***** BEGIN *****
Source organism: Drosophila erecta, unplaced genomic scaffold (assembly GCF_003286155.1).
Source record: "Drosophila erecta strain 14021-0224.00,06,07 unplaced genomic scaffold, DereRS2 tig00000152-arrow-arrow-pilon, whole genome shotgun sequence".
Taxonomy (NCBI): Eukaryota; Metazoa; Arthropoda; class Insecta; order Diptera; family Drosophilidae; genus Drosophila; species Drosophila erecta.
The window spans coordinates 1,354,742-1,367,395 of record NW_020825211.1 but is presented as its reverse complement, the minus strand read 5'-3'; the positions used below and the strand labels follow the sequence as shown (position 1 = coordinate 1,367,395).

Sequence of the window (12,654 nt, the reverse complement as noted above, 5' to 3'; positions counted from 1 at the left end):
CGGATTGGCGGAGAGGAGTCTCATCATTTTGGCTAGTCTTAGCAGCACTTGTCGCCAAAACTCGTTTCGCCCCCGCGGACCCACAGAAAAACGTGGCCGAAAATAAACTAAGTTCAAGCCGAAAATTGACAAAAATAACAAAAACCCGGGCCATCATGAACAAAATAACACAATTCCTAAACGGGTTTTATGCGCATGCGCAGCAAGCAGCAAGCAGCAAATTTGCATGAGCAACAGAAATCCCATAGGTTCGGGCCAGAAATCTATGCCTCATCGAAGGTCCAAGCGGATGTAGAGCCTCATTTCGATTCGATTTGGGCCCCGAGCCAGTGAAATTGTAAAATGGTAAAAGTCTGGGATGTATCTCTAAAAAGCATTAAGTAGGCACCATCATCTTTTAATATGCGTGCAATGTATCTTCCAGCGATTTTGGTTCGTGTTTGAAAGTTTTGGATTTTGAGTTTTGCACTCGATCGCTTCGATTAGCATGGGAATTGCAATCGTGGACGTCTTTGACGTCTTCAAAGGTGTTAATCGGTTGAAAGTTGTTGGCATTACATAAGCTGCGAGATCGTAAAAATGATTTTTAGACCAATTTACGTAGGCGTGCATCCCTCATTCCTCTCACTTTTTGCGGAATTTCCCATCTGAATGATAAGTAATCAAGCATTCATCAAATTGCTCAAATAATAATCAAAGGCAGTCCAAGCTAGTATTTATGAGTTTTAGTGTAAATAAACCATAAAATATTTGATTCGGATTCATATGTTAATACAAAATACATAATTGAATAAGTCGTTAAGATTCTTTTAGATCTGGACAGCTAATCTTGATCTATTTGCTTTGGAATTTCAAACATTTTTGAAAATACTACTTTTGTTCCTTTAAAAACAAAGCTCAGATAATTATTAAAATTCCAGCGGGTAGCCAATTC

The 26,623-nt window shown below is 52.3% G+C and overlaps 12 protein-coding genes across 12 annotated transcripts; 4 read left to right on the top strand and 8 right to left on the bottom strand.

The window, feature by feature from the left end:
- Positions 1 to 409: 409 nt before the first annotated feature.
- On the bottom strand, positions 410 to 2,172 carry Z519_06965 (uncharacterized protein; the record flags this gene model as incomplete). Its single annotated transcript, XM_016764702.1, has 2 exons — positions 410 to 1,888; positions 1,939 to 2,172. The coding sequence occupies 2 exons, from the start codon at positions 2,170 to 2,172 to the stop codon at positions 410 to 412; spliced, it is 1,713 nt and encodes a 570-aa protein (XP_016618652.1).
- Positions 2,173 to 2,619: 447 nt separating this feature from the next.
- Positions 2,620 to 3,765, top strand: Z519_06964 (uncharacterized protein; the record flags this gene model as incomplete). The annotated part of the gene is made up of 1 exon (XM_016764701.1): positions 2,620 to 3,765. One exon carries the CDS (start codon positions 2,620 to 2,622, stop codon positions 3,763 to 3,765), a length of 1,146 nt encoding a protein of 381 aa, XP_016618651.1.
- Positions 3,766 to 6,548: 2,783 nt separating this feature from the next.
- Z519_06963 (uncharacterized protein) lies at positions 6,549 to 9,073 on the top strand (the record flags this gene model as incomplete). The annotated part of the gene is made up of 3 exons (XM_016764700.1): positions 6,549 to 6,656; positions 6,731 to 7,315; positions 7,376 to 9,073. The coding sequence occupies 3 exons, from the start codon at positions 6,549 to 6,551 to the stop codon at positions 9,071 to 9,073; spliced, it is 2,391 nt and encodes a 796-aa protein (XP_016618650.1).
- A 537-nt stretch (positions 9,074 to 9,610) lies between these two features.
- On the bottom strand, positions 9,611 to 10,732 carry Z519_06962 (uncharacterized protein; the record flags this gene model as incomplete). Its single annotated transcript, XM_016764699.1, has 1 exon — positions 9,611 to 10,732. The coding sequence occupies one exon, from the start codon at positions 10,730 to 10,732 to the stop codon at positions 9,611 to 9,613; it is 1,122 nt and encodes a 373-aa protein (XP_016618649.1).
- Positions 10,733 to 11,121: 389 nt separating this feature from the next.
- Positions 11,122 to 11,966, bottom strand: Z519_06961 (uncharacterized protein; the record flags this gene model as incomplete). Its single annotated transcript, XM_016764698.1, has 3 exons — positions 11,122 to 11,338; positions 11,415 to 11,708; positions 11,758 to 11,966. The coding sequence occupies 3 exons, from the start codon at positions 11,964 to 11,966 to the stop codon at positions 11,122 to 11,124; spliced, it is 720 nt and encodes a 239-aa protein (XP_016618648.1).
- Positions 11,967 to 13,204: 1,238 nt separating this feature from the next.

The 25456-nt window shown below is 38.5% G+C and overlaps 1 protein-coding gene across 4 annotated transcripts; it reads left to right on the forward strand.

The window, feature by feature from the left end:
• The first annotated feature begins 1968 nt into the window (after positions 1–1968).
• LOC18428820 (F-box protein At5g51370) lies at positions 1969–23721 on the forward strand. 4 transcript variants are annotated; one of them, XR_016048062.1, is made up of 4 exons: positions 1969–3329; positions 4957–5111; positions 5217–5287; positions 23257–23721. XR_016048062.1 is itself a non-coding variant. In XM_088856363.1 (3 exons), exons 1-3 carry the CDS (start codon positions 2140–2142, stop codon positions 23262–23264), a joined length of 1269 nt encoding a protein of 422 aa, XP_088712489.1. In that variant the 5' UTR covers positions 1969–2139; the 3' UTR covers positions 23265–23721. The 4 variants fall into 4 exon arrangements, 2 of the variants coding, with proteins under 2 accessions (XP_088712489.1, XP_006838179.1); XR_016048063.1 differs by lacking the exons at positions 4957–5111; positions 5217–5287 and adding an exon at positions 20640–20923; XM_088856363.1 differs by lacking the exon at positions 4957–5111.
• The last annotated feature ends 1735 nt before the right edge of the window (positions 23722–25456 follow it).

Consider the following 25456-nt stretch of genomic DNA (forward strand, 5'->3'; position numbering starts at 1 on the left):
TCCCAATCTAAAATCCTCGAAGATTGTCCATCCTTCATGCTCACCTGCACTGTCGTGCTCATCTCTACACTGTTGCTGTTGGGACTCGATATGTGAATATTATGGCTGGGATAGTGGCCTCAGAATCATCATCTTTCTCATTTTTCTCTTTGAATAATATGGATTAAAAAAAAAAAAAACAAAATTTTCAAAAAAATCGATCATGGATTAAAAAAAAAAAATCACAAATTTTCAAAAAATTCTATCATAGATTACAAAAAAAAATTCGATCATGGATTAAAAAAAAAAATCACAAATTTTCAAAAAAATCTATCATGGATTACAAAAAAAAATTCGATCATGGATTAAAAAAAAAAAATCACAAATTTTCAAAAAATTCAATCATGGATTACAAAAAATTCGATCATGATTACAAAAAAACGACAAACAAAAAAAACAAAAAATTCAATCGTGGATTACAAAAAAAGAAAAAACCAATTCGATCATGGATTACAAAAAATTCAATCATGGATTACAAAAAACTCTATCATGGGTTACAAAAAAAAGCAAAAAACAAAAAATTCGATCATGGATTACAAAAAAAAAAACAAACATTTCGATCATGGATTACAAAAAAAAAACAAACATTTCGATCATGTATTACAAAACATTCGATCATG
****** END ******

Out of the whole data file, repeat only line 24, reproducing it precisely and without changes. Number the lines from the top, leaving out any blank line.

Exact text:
• The last annotated feature ends 1735 nt before the right edge of the window (positions 23722–25456 follow it).